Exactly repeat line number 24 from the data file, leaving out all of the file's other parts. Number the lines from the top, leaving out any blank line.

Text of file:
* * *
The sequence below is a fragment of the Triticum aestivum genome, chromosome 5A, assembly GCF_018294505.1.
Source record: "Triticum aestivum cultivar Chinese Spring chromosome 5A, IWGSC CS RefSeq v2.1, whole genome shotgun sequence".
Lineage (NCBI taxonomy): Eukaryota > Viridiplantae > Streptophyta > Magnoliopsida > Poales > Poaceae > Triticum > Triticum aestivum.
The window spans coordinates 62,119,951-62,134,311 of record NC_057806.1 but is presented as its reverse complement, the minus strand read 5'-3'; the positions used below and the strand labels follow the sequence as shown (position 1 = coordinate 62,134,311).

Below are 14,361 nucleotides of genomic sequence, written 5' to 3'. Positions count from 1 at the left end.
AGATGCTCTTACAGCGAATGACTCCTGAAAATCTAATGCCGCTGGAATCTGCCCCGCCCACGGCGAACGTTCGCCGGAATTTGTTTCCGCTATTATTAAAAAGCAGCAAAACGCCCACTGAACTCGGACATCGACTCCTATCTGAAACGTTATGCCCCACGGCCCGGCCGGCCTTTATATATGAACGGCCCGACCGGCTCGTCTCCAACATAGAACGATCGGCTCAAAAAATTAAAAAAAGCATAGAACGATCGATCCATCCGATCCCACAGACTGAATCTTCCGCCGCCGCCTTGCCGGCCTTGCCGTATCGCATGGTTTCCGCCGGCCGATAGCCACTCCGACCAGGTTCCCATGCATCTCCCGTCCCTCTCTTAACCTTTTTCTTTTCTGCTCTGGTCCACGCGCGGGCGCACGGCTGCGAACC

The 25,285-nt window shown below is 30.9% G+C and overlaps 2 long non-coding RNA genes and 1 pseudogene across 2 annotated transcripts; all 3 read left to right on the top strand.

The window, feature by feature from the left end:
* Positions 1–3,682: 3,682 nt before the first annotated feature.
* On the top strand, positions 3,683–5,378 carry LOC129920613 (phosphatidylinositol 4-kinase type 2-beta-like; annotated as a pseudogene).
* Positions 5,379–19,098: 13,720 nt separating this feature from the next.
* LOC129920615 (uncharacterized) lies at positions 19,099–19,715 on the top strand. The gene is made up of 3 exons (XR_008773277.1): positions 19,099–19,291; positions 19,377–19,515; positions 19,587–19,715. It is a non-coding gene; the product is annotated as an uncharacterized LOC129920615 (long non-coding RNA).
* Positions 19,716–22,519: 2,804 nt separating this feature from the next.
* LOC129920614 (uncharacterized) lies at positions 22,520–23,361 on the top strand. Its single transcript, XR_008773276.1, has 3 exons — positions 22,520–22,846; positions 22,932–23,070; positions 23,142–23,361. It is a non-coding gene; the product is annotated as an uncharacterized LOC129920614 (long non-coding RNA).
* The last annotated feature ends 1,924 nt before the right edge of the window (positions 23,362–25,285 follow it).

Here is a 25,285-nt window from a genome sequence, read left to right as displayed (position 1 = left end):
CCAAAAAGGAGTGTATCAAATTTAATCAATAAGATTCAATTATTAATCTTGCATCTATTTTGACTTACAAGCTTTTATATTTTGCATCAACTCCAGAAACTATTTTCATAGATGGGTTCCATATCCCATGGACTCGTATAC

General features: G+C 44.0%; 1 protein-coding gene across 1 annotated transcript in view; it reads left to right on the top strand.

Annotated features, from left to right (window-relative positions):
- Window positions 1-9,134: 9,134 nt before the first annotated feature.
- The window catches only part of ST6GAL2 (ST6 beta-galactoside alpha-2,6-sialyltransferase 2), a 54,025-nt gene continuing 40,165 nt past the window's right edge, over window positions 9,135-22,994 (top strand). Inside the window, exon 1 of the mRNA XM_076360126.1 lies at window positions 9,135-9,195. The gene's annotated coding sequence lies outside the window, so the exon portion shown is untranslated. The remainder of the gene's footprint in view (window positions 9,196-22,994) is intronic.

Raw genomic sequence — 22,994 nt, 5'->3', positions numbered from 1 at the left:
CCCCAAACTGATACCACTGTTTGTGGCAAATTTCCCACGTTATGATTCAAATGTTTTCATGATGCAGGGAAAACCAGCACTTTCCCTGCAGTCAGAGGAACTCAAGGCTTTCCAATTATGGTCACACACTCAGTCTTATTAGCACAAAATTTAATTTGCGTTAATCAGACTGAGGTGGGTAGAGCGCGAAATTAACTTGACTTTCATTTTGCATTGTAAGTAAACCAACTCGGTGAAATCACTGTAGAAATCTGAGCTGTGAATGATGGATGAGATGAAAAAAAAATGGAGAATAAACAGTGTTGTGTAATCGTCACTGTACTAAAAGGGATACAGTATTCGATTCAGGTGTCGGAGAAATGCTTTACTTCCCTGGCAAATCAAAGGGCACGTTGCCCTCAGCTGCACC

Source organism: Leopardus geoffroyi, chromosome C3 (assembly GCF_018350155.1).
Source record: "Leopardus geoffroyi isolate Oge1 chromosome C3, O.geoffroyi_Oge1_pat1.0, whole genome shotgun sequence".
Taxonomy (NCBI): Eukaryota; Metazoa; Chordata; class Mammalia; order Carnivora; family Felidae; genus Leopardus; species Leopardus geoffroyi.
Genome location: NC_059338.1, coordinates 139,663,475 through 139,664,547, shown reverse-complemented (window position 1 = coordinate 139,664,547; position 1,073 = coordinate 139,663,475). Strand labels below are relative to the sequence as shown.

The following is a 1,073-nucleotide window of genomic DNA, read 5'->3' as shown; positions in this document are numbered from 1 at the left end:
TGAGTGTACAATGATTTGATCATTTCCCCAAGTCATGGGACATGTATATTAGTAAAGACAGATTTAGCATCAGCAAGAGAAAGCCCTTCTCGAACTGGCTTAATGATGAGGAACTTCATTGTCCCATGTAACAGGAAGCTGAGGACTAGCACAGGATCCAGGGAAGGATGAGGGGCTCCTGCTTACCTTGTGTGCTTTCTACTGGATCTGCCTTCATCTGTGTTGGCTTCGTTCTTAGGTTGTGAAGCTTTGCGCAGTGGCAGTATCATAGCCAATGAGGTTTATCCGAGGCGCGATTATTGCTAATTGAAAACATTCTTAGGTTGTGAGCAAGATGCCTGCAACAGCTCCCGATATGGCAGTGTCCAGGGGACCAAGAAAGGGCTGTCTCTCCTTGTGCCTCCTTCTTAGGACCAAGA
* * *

Source organism: Leopardus geoffroyi, chromosome C3 (assembly GCF_018350155.1).